Applications are due Oct. 31 for the Organization for Economic and Cooperation Development (OECD)’s travel fellowships. OECD sponsors travel fellowships for young Ph.D. scientists in 26 member countries. Fellowships are awarded under the Biological Resource Management for Sustainable Agricultural Systems program. Details are available at http://www.oecd.org/agr/prog/. For more information: Jim Schepers, 41513 or jschepers1@unl.edu.

MANURE MANAGEMENT FIELD DAYS BEGIN IN AUGUST

ISU Extension and the Division of Soil Conservation have manure management field days scheduled in August and September. The field days include manure handling at beef feedlots in northwest Iowa, a manure digester for energy production, and evaluating manure nitrogen and phosphorus for crop production. A list of dates, contacts and directions can be found on the Iowa Manure Management Action Group website, http://extension.agron.iastate.edu/immag/info/02fielddays.html

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EXTERNAL VOICES

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BLOUNT, JR. ON UBIQUITOUS BARBECUE SAUCE

Hot and sweet and red and greasy,

I could eat a gallon easy:

Barbecue sauce!

Lay it on, hoss.

Brush it on chicken, slosh it on pork,

Eat it with fingers, not with a fork.

I could eat barbecued turtle or squash --

I could eat tar paper cooked and awash

In barbecue sauce.

I’d eat Spanish moss

With barbecue sauce.

- Roy Blount, Jr., an excerpt from “Song to Barbecue Sauce,” from “One Fell Soup,” 1982

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MARGINALIA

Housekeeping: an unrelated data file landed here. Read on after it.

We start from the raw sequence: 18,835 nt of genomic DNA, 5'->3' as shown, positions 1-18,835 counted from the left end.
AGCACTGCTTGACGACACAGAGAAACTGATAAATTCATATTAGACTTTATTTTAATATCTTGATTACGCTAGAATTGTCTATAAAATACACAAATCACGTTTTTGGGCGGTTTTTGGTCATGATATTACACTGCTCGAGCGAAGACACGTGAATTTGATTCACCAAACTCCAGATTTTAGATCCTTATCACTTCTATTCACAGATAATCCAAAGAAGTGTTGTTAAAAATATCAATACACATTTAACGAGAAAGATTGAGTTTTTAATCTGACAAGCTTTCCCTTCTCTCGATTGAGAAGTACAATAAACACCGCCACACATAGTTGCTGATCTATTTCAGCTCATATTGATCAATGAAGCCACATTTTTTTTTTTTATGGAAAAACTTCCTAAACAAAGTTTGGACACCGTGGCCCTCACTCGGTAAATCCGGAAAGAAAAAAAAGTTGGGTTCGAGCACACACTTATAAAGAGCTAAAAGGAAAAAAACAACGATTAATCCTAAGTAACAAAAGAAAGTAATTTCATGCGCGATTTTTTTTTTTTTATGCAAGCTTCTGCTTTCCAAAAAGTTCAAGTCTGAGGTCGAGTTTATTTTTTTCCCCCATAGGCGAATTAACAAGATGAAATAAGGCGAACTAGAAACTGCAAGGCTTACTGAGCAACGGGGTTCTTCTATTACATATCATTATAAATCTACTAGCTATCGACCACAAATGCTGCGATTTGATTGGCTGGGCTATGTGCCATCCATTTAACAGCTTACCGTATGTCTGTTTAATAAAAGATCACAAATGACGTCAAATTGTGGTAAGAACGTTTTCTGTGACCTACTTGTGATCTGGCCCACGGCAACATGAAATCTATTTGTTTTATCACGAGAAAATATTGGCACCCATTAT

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LADYBUGS AND GENTLE MANTISES, WE GIVE YOU A NEW CROP

The appearance of soybean aphids in Clay County has attracted hungry ladybugs, according to Katie Thompson, an Iowa correspondent for agriculture.com. A LOT of ladybugs. So many that they have been found inside her home, including in her fax machine. Cleaning them up gave Thompson the idea of collecting them for sale. After calculating the per bushel price for ladybug, she muses about a new crop for Iowa in her column at http://email.agriculture.com/cgi-bin1/flo?y=eP6O044bA0TM0FJbw0A8

Next issue: July 29 Deadline: July 26

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AG ONLINE

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EDITORS

Ed Adcock, edadcock@iastate.edu, and Brian Meyer, bmeyer@iastate.edu Phone: (515) 294-5616 Web site: http://www.ag.iastate.edu/aginfo/

SUBSCRIBE

Ag Online, the newsletter for faculty and staff in Iowa State University's College of Agriculture, is e-mailed every Monday. To subscribe, send your name, e-mail address and the message "Ag Online subscribe" to edadcock@iastate.edu. To unsubscribe, send "Ag Online unsubscribe."

Iowa State University does not discriminate on the basis of race, color, age, religion, national origin, sexual orientation, sex, marital status, disability or status as a U.S. Vietnam Era Veteran. Any persons having inquiries concerning this may contact the Director of Affirmative Action, 1031 Wallace Road Office Building, Room 101, (515) 294-7612.